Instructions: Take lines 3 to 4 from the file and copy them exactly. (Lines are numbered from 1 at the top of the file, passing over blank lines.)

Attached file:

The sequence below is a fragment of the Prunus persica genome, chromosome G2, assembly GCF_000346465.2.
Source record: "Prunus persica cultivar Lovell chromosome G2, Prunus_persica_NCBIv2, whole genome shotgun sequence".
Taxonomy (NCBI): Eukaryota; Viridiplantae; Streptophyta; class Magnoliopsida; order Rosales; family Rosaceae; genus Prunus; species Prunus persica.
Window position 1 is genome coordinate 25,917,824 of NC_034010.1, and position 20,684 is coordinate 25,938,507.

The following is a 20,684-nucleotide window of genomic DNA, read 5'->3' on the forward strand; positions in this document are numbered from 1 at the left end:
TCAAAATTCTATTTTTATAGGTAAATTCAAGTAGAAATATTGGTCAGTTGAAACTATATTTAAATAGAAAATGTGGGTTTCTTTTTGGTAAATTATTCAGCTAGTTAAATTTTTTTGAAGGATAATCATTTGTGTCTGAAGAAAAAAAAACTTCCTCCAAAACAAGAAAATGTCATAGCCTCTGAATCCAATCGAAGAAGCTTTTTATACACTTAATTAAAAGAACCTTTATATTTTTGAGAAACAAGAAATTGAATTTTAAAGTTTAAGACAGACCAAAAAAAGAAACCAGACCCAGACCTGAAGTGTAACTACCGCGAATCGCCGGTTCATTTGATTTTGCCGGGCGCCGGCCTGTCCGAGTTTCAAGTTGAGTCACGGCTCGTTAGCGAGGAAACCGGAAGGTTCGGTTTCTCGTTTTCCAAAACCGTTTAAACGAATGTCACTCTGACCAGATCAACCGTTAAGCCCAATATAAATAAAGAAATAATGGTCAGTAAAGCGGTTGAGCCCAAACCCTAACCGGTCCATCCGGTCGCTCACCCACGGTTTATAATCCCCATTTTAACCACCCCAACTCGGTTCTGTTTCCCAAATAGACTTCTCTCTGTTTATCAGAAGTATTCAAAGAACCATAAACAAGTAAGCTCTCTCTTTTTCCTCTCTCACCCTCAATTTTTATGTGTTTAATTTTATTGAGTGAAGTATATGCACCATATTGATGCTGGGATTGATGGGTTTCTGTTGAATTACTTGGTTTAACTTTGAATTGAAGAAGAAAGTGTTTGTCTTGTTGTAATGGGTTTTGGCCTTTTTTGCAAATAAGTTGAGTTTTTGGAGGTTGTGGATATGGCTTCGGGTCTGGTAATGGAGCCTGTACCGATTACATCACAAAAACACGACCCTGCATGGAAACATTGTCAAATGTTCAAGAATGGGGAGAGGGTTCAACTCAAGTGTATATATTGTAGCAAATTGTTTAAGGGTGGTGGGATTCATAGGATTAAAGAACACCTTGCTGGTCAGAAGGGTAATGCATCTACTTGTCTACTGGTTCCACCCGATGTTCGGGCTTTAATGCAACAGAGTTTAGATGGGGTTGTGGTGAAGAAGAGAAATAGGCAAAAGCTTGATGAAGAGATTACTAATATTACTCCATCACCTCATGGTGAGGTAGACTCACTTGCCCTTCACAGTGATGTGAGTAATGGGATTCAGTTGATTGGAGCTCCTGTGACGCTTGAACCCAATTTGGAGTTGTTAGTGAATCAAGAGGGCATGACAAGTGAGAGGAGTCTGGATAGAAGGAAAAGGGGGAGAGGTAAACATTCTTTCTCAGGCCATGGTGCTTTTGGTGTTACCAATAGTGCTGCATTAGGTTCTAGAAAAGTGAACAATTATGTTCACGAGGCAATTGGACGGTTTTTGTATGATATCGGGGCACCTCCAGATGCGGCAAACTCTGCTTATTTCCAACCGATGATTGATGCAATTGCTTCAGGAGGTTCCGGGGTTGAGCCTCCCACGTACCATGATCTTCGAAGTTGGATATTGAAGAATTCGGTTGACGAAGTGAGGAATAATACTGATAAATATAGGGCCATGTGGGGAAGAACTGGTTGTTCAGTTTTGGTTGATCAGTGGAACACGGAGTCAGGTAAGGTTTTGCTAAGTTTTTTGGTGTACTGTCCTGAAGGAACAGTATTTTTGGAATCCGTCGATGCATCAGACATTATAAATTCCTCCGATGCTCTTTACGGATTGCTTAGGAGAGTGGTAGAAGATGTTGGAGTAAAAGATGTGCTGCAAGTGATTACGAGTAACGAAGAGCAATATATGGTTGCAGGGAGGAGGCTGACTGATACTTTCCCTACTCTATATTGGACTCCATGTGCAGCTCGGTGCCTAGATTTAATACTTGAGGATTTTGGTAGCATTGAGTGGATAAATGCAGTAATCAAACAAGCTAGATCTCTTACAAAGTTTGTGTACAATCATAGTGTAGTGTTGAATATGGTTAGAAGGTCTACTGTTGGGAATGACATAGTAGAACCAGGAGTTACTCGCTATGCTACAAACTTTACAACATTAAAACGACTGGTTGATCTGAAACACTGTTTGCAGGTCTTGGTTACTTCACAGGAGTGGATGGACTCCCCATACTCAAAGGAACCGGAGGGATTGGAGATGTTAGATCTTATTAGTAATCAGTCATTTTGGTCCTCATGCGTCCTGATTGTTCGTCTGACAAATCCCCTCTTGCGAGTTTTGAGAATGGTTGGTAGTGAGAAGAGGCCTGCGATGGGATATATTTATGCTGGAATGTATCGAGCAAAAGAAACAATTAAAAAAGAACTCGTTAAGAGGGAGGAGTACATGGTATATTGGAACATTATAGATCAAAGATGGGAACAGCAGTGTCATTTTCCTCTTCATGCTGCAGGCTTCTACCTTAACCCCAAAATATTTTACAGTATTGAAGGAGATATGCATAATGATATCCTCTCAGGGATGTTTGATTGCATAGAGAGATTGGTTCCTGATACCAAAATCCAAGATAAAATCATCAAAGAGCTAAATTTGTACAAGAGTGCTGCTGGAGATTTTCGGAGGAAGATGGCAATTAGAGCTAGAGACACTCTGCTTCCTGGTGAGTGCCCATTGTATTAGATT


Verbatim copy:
Taxonomy (NCBI): Eukaryota; Viridiplantae; Streptophyta; class Magnoliopsida; order Rosales; family Rosaceae; genus Prunus; species Prunus persica.
Window position 1 is genome coordinate 25,917,824 of NC_034010.1, and position 20,684 is coordinate 25,938,507.